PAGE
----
Most people would like to think we lead glamorous lives, you and I and road warriors like us who are Up in the Air, know differently.
And while I’m usually lucky with hotel rooms, I don’t always get to return to favorites because part of my job is testing new hotels in hopes of a winner … especially in these days of low dollars and high prices.
NEW HOTEL DISCOVERY
I arrived in London via Eurostar from Paris—a swift two and a half hours that landed me at St Pancras Station which I like to call Saint Pancreas for the sake of absurdity.
This somewhat newish turnaround station for Eurostar is a fabulous station, new and spiffy and filled with good shops. But I had no time to linger, as I was en route to another London train station—Paddington—where I had just booked a few nights’ stay in the brand new, just opened two weeks ago, Indigo Hotel.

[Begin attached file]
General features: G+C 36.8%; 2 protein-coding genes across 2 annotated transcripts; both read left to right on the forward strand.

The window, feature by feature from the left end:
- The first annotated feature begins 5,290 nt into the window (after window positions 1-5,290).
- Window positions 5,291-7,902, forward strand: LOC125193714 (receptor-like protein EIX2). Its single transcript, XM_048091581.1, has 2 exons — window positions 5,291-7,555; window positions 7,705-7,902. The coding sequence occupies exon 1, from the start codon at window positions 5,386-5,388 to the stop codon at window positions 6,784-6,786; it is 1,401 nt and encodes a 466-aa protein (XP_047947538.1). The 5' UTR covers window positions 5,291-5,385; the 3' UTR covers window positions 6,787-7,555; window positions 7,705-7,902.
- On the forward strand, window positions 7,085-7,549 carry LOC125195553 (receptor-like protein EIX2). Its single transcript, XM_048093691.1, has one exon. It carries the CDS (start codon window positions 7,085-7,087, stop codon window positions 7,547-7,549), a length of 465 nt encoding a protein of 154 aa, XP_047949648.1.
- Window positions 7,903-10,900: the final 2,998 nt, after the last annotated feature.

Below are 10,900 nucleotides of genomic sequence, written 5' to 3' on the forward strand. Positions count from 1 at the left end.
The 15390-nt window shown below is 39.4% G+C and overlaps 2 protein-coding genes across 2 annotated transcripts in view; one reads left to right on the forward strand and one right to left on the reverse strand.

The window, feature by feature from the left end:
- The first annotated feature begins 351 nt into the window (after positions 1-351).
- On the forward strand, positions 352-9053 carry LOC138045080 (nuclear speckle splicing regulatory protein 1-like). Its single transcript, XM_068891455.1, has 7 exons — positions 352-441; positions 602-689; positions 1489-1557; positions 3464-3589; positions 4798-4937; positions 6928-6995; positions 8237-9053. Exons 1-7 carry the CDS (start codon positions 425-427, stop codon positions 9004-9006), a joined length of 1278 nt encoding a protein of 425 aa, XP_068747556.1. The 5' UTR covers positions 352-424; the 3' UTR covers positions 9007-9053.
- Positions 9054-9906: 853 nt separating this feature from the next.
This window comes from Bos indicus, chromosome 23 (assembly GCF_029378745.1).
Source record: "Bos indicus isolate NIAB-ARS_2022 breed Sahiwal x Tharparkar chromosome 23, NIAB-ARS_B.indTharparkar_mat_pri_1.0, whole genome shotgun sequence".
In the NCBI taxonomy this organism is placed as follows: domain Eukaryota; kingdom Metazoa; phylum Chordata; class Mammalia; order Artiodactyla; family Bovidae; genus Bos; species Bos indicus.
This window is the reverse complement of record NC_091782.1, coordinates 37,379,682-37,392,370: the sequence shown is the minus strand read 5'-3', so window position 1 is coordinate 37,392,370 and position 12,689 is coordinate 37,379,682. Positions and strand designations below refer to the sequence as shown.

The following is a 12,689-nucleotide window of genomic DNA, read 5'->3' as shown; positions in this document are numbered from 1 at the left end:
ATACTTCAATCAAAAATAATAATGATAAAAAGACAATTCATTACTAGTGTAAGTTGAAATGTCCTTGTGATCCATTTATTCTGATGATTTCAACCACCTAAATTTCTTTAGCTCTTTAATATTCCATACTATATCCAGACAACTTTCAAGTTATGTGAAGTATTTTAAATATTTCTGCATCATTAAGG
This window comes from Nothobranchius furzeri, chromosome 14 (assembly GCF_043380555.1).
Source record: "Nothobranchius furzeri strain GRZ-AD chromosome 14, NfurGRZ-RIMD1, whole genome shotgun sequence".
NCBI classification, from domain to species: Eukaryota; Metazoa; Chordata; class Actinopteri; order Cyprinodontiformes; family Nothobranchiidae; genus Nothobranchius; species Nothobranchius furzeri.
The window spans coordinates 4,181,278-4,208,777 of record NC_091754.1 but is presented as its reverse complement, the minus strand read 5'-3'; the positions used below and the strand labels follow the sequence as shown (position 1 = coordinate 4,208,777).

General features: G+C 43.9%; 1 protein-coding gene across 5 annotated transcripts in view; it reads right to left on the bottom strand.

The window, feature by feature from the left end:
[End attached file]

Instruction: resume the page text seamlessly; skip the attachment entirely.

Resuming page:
Now then, for the uninitiated, The Indigo is a new launch from IHG, InterContinental Hotels. They own the InterConti upmarket brand as well as Holiday Inn and Crowne Plaza. I happen to be devoted to both. Indigo is just getting going on an international basis (there are about 20 hotels in the world now) and is a conceptual hotel—a boutique-style, contemporary hotel that is meant to be the Holiday Inn of the future.
It’s more fancy smancy than a Holiday Inn, but is priced much lower than, say, the InterContinental on Park Lane. The average room is £160, which isn’t bad for London; I met guests who got Internet deals.
Headed to London with kids? Don’t miss Family Travel: A Traveling Mom’s Tips for Visiting London With Kids.
The rooms are not huge, but they are equipped as if ready for a photo shoot for any contemporary design magazine. Corridors are narrow and fitted with stripe-y carpet, with sort of a “Paul Smith Goes Downscale” feel. But the rooms are done up with flocked velvet throw pillows, heated towel racks, rain forest shower schemes, giant flat-screen TVs, and the largest bath towels I have ever seen in a hotel.